Downtown

Downtown safety of Fullerton discussed at City Council

Six public commenters at the recent August 17 City Council meeting said they wanted JP23 Urban Kitchen to be closed or investigated and several others voiced their support of making the safety of downtown a priority.

Samantha Velasquez, who said she was drugged at JP23, asked that the restaurant be closed.“I hope this place gets shut down. There are just too many unsafe issues that are going on. Especially since the college is not too far away from this community. It is just not safe for them.”

Samantha Velasquez addresses City Council with her mother behind her.

Samantha’s mother, Monique Juarez also spoke. “You just heard my daughter speak,” she said. “It is so painful to have to watch your daughter not go outside anymore because she is so scared. Last week when we were protesting, we had three vehicles follow us. They were waiting for us to get into our car. They didn’t eye the [other] protesters, but they eyed me and my daughter. And the reason I know they are from JP23 is because they were wearing JP23 shirts. Thank God the Fullerton Police were there.

“I am not scared to fight for my daughter. I am not scared to speak up. What they did was wrong… I called JP23 to warn them … that my daughter was drugged, taken and raped, and left on the second story floor of a parking structure on her back.

“When I got my daughter, she was bruised all over her back and her knees,” Juarez said through tears and visibly shaking, “The [rape] examination was so painful for her because of the force. I can’t imagine somebody else having to go through that with their daughter. Only to be protesting and her daughter to be called a whore and her mother to be called a bitch. And then we are followed and scared. I am begging you as a mother, please shut this place down. I believe that you will catch whoever did this to my daughter, but please protect everybody else’s [daughters].”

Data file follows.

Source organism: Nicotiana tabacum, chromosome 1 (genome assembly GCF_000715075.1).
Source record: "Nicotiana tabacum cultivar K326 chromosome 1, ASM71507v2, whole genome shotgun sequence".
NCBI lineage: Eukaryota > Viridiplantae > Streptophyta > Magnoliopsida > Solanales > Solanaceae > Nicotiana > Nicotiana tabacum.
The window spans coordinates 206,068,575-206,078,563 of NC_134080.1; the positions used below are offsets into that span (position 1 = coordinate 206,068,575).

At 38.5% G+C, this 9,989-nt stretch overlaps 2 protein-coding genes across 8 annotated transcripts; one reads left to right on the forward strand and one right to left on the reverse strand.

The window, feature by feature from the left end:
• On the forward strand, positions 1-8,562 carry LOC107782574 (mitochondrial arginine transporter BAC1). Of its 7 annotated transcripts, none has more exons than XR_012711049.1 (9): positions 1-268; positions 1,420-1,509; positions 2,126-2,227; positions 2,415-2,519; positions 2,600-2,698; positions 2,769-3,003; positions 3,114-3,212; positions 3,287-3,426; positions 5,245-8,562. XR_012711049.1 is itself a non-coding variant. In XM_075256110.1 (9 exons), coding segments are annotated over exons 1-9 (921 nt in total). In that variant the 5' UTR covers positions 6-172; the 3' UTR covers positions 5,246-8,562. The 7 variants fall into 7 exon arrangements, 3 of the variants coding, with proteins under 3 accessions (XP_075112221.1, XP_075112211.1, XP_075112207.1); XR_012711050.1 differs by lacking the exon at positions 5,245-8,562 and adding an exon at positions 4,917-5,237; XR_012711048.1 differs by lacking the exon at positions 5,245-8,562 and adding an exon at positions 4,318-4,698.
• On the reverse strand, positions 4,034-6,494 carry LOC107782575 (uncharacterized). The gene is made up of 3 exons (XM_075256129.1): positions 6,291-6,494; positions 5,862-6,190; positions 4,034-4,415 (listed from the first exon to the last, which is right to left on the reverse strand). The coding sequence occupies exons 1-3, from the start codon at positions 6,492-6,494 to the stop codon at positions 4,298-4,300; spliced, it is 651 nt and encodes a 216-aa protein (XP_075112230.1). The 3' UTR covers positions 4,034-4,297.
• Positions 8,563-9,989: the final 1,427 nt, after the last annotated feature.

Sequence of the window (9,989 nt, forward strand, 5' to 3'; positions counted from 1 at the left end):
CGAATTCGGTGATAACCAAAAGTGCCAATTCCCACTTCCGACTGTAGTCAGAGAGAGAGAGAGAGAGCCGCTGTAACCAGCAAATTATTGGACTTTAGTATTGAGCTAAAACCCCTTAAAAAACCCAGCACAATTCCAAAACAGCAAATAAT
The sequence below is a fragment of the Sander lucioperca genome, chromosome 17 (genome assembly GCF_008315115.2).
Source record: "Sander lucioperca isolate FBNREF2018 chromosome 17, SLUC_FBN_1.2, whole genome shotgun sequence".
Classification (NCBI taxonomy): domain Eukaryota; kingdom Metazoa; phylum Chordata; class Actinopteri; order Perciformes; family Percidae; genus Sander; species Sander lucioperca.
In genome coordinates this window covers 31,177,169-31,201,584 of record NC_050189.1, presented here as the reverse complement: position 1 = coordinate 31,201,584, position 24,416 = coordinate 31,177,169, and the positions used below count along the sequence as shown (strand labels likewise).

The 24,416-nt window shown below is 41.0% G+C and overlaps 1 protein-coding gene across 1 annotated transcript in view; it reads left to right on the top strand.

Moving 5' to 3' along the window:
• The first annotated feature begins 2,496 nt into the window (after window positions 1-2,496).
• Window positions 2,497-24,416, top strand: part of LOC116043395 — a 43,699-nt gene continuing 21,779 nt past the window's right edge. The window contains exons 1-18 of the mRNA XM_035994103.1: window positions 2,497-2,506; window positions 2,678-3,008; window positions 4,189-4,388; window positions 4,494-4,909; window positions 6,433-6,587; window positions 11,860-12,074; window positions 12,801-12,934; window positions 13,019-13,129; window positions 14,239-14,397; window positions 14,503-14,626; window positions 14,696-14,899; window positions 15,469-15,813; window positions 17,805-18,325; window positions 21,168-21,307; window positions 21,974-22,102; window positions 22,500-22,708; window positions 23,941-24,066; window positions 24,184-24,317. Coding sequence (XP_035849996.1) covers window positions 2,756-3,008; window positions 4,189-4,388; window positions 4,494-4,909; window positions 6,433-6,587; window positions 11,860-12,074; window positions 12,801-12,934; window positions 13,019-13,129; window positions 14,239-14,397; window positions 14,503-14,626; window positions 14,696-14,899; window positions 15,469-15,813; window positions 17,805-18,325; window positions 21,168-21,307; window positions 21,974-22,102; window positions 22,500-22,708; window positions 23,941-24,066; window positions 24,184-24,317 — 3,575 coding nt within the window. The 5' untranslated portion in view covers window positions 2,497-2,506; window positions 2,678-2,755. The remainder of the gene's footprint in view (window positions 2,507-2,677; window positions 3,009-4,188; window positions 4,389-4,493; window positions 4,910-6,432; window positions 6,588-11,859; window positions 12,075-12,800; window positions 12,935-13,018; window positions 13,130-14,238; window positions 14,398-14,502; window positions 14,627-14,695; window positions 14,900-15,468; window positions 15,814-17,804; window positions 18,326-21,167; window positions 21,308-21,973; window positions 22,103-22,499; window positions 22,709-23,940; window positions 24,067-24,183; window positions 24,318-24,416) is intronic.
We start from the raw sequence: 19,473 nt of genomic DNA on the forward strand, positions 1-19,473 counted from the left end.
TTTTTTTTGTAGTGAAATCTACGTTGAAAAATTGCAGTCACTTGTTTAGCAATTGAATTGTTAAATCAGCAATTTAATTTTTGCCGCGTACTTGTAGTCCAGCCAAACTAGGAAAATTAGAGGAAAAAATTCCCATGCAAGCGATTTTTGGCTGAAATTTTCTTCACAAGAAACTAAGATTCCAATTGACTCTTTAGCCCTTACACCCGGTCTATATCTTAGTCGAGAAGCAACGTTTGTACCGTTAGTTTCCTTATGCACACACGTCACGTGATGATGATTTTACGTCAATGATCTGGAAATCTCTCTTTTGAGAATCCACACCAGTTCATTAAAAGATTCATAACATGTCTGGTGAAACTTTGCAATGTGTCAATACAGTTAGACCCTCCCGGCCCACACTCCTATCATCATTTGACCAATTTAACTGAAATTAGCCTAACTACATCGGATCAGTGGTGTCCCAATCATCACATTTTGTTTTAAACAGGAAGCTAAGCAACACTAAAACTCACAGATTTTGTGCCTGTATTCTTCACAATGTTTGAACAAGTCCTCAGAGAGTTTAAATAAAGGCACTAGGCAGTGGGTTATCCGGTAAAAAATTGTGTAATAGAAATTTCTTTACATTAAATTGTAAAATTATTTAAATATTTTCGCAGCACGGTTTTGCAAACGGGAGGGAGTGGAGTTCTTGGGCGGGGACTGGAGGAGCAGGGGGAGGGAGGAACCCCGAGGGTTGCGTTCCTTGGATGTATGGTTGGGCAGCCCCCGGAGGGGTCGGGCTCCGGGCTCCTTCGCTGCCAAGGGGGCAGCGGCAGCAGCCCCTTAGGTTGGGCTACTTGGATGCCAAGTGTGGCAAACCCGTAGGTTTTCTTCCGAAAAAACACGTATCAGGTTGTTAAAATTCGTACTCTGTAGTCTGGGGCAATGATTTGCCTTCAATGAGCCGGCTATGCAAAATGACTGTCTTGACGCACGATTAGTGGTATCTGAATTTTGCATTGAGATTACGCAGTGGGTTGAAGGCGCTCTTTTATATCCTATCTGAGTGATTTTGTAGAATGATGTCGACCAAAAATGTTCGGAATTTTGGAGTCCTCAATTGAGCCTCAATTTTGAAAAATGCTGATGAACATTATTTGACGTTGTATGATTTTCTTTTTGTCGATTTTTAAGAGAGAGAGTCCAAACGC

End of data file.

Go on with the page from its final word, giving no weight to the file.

Curtis Milner, who spoke in support of JP23, said, “I have been part of the JP23 family since the beginning. Jake, the owner, has been sponsoring me and my fighting career since I started. I just want to say he is a very upstanding citizen. Him and the bar. We can’t control everybody. We can’t control everybody’s actions. It sucks what happened, but we can’t control everything. I just want to say I am sorry for what happened, but hopefully people who are responsible are brought to justice.”

Addressing speculation that the restaurant has changed owners many times, Jacob Poozhikala said, “I am here as the owner and only owner of JP23. On behalf of all the 30-plus hard-working employees, including cooks, servers, bussers, women, men, gay, people of color, white, we pride ourselves in our diversity. We do not want to see anyone in our community hurt. I wish these allegations had been brought to my attention earlier. We try to put our customers at the highest level in every circumstance. We have a state-of-the-art surveillance system monitoring every inch of our establishment. This is to ensure we protect both our guests and employees.

“We have been a member of this community for almost 10 years. JP23’s priority is the safety and well-being of our community. Fighting, rapes, assaults—these are all detrimental to the success of a business. Our amazing employees are not engaged in these activities. The FPD sent a statement [ABC7 News] saying that to their knowledge there is no drugging and raping at our establishment. If the community feels different, we are here and ready for a dialog. I just want to end the insults and death threats towards the hard-working people of this great establishment,” Poozhikala said.